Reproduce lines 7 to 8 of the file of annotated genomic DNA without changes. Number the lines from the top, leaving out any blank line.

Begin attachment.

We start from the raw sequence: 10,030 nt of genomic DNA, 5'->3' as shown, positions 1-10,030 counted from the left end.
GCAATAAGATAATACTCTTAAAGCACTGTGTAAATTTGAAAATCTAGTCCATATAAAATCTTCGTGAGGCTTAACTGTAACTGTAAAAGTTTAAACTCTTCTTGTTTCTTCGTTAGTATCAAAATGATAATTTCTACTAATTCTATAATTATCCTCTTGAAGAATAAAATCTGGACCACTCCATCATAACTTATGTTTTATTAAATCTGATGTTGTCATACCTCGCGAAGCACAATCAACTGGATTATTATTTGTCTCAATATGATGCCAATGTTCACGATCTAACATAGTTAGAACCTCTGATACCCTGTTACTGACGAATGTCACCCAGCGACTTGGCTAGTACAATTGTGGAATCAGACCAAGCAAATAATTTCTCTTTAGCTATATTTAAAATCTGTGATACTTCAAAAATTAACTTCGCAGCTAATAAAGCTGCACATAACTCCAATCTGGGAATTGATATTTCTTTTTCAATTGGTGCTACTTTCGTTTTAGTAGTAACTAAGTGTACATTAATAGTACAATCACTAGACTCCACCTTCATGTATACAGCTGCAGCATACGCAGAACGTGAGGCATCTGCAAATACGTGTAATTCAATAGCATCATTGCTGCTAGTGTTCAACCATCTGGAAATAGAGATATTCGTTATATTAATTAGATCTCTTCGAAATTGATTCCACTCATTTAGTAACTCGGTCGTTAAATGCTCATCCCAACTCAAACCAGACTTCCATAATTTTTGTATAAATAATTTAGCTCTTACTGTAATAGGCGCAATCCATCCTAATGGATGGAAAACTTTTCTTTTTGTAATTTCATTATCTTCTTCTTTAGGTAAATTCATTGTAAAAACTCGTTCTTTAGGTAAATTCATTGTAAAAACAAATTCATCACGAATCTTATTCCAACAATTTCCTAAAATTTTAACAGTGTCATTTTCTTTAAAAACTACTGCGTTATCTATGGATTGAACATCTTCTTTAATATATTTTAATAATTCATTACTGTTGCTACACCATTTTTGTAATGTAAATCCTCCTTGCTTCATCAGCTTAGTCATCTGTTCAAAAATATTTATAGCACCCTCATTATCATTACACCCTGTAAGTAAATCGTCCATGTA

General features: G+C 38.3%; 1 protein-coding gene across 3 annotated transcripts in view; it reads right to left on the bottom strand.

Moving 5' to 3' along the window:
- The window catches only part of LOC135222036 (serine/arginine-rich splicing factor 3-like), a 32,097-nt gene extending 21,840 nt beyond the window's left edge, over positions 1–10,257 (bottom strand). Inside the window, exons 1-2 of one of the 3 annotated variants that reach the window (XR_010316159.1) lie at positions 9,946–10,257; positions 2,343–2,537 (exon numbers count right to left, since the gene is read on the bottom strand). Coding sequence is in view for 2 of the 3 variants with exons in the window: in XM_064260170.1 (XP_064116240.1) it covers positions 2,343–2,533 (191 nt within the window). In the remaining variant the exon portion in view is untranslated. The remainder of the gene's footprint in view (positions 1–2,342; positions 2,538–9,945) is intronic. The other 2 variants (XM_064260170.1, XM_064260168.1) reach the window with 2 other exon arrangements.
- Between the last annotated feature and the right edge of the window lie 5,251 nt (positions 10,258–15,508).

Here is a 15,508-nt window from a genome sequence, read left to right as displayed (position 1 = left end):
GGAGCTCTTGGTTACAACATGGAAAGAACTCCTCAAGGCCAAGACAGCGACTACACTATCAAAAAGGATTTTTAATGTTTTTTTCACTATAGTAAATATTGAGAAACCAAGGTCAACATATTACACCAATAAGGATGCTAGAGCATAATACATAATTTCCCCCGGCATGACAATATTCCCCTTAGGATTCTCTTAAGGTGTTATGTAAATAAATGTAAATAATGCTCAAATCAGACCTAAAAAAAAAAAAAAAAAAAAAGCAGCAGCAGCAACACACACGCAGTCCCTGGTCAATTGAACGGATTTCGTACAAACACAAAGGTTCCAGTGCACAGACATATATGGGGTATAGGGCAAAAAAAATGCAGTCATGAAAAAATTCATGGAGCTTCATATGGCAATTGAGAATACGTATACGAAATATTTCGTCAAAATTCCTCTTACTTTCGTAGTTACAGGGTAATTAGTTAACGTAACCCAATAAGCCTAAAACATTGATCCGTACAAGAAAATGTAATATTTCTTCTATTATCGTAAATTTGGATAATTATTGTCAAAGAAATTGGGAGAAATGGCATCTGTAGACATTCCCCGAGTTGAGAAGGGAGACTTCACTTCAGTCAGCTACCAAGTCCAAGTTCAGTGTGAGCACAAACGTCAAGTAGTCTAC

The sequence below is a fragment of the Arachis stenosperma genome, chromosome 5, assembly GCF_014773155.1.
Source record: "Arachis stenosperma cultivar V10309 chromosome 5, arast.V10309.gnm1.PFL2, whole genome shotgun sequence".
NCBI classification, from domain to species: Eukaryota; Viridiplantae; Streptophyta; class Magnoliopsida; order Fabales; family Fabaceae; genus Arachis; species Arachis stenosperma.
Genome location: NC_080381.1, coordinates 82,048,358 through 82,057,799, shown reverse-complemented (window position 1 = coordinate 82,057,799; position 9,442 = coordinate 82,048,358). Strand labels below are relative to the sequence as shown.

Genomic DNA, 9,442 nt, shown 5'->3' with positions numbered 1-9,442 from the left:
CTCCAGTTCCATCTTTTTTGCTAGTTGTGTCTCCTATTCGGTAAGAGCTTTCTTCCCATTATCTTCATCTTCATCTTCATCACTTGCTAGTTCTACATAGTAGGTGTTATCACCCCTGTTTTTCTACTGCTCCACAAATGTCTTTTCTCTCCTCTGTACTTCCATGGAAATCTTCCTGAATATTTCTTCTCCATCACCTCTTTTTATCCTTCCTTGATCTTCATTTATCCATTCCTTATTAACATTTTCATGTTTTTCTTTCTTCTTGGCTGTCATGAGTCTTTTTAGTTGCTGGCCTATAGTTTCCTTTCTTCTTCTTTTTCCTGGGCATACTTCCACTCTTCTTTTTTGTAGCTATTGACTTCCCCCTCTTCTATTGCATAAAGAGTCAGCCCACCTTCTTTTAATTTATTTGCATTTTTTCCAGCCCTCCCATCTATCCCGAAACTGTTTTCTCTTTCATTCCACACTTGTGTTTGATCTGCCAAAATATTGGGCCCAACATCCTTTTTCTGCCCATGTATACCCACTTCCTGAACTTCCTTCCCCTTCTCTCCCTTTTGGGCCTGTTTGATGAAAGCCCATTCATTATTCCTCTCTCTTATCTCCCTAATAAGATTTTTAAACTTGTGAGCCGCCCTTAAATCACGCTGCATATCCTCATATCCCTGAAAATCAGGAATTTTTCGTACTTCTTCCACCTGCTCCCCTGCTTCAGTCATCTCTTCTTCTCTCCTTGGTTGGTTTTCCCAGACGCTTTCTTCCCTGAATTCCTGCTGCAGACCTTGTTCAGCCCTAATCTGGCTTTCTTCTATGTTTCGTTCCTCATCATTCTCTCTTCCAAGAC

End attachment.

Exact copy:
Here is a 15,508-nt window from a genome sequence, read left to right as displayed (position 1 = left end):
GGAGCTCTTGGTTACAACATGGAAAGAACTCCTCAAGGCCAAGACAGCGACTACACTATCAAAAAGGATTTTTAATGTTTTTTTCACTATAGTAAATATTGAGAAACCAAGGTCAACATATTACACCAATAAGGATGCTAGAGCATAATACATAATTTCCCCCGGCATGACAATATTCCCCTTAGGATTCTCTTAAGGTGTTATGTAAATAAATGTAAATAATGCTCAAATCAGACCTAAAAAAAAAAAAAAAAAAAAAGCAGCAGCAGCAACACACACGCAGTCCCTGGTCAATTGAACGGATTTCGTACAAACACAAAGGTTCCAGTGCACAGACATATATGGGGTATAGGGCAAAAAAAATGCAGTCATGAAAAAATTCATGGAGCTTCATATGGCAATTGAGAATACGTATACGAAATATTTCGTCAAAATTCCTCTTACTTTCGTAGTTACAGGGTAATTAGTTAACGTAACCCAATAAGCCTAAAACATTGATCCGTACAAGAAAATGTAATATTTCTTCTATTATCGTAAATTTGGATAATTATTGTCAAAGAAATTGGGAGAAATGGCATCTGTAGACATTCCCCGAGTTGAGAAGGGAGACTTCACTTCAGTCAGCTACCAAGTCCAAGTTCAGTGTGAGCACAAACGTCAAGTAGTCTAC